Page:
Tabassum: The charming, pioneering talk-show host

The popular actor and host will be remembered for her sunshine smile and easy charm that made her connect effortlessly with a friendly audience and difficult guests

November 20, 2022 06:03 am | Updated 01:03 pm IST

File photo of veteran actor Tabassum, who died on November 19, 2022

File photo of veteran actor Tabassum, who died on November 19, 2022 | Photo Credit: PTI

Tabassum, who played a big role in documenting the life and times of Hindi film stars when they preferred to safeguard their enigma from the real world, passed away in Mumbai on Friday night after a brief illness. The 78-year-old started her career as a child artiste and went on to host the iconic talk show Phool Khile Hain Gulshan Gulshan on Doordarshan for two decades.

Born to freedom fighters and journalists Ayodhyanath Sachdev and Asgari Begum in 1944, she was named Kiranbala by her mother. Tabassum was her screen name given to her by her father when she started her film career in 1947 with Famous Studios’ Nargis. She lived up to the name and spread smiles and happiness wherever she went. Soon she became the go-to child artiste and was popularly called Baby Nargis and Baby Meena Kumari for playing the childhood roles of the leading actors in popular films such as Deedar and Baiju Bawra. A contemporary of Asha Parekh, the two worked as child artistes in Bimal Roy’s Baap Beti.

One of the highest-paid artistes of the time, Tabassum’s immaculate Urdu diction and her ability to make people smile were noticed from a very young age. The song “Bachpan Ke Din Bhula Na Dena”, picturised on her in Dilip Kumar-Nargis starrer Deedar became a huge hit. She never really let the audience forget the song and retained the childhood effervescence till the very end.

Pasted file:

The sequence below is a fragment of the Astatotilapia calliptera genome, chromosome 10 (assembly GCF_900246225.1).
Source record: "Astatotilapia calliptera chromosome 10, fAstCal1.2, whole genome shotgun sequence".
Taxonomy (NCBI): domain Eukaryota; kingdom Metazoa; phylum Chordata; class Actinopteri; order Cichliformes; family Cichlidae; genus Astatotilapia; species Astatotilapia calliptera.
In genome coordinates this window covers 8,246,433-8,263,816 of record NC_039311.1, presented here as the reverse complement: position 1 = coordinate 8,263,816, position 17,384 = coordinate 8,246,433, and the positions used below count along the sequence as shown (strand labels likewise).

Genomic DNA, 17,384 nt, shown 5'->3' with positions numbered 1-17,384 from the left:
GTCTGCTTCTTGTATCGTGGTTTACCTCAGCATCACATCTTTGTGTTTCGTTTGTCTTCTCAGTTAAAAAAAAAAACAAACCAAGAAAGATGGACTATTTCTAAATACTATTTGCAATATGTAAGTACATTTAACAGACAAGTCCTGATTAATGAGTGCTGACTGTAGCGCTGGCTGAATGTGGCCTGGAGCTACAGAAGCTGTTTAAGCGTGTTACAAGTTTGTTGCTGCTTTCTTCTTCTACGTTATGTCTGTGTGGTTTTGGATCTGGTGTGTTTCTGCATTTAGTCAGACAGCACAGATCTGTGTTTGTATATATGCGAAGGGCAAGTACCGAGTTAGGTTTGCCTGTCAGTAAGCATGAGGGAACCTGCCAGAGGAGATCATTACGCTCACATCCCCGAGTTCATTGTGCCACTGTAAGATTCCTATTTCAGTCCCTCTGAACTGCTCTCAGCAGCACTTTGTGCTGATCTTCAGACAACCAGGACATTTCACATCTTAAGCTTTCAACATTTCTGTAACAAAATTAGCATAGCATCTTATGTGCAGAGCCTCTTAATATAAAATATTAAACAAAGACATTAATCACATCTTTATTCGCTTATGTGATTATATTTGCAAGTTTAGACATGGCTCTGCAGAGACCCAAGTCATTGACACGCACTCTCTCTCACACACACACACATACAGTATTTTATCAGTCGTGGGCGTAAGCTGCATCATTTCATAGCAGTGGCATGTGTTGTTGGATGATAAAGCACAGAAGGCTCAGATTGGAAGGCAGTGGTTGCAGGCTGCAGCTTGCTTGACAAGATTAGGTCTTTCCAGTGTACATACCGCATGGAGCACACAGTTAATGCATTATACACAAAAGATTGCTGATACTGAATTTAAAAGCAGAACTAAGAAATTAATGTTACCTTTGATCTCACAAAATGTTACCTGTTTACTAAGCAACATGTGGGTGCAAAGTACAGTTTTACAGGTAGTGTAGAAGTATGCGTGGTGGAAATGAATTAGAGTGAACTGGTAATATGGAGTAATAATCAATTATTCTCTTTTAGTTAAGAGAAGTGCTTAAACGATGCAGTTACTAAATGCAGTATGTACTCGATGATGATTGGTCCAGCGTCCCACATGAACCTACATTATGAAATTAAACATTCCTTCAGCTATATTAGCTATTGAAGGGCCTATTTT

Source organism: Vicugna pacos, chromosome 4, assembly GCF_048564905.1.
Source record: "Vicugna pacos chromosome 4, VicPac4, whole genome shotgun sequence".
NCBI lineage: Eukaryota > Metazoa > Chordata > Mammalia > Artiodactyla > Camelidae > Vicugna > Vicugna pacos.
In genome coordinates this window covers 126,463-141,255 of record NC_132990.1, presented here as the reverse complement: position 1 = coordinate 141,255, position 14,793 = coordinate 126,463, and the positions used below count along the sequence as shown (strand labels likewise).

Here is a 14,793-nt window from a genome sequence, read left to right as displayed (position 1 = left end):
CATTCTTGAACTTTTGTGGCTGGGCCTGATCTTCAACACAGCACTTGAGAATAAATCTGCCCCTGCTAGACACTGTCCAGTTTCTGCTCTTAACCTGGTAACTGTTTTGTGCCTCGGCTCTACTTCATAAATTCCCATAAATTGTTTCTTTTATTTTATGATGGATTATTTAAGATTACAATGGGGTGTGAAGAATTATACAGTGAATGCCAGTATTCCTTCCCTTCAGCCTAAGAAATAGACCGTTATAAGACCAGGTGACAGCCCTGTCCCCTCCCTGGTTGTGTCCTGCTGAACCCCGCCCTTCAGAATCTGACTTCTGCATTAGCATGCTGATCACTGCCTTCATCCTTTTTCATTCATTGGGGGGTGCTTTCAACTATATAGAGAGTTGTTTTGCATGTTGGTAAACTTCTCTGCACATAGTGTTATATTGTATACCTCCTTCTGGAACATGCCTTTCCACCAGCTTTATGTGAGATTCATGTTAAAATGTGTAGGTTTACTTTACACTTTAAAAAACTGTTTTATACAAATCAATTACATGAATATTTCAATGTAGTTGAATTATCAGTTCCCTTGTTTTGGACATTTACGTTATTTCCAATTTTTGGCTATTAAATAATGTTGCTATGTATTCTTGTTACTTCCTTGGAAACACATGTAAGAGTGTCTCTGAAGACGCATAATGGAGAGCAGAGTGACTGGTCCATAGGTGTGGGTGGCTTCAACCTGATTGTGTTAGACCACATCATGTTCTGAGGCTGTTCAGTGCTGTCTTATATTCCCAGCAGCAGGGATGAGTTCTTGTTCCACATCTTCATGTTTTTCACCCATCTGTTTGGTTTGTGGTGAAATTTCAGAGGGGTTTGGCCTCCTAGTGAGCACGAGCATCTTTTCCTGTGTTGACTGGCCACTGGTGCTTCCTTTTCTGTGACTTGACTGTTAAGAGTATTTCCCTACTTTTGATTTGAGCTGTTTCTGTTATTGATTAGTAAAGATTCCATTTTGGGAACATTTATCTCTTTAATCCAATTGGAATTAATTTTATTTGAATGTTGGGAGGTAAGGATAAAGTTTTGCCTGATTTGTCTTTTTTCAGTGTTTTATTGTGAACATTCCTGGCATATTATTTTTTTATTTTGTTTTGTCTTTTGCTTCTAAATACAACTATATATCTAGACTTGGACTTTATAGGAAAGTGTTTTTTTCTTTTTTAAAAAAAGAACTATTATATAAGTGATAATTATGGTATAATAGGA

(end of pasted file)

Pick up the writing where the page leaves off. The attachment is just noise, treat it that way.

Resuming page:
Pushed by noted radio personality Ameen Sayani, Tabassum started a show of jokes on Radio Ceylon but her real claim to fame was Phool Khile Hain Gulshan Gulshan, which started in 1972 when Doordarshan started producing shows in Mumbai as well. It is still remembered for the sunshine smile and easy charm of Tabassum that made the cagiest stars open up. She never heckled them nor allowed them to decide the course of interviews. Like a well-meaning, well-dressed neighbourhood aunt, she would become a true representative of a curious audience keen on breaking the celluloid barrier for a few minutes.

File picture of veteran actor Tabassum with Amitabh Bachchan

File picture of veteran actor Tabassum with Amitabh Bachchan | Photo Credit: PTI

From Durga Khote to Deepti Naval, from Kamal Amrohi to Amitabh Bachchan, she could make difficult actors open up on subjects that they would otherwise refrain from talking about in public. Years before Simi Grewal and Karan Johar intruded into the personal lives of film personalities, Tabassum asked a guarded Amrohi how was Meena Kumari as a wife, with a dimpled smile.

No wonder, Tabassum was the inspiration when Karan Johar wanted to start a talk show. Like Karan, Tabassum was also an industry insider but she didn’t limit her interviews to celebrities and was among the first ones to introduce the people who work behind to scenes. Her interview with Reshma Pathan who was the body double of Hema Malini and Rekha brought the spotlight on stunt women.

Like many child stars of her generation, Tabassum could not get prime roles when she returned to turnstiles after a break in the mid-1960s. Cast opposite struggling actors like Subhash Ghai and Salim Khan who went on to make their names as a director and film writer respectively, she was reduced to film trivia. Often, she would be asked to play sister to the leading man or friend of the leading lady.

Married to Vijay Govil, the elder brother of Arun Govil, she introduced Arun to the film world. She went on to produce and direct Tum Par Hum Qurban where she launched her son Hoshang but it went unnoticed.

Tabassum returned to her first love, wrote many joke books, and edited the popular Hindi women’s magazine Grihalaxmi for more than 15 years. Her show Tabassum Talkies on YouTube continues to be a window to the golden era of Hindi cinema.

Her death is a reminder that television programming could be simple, informative, and entertaining at the same time.

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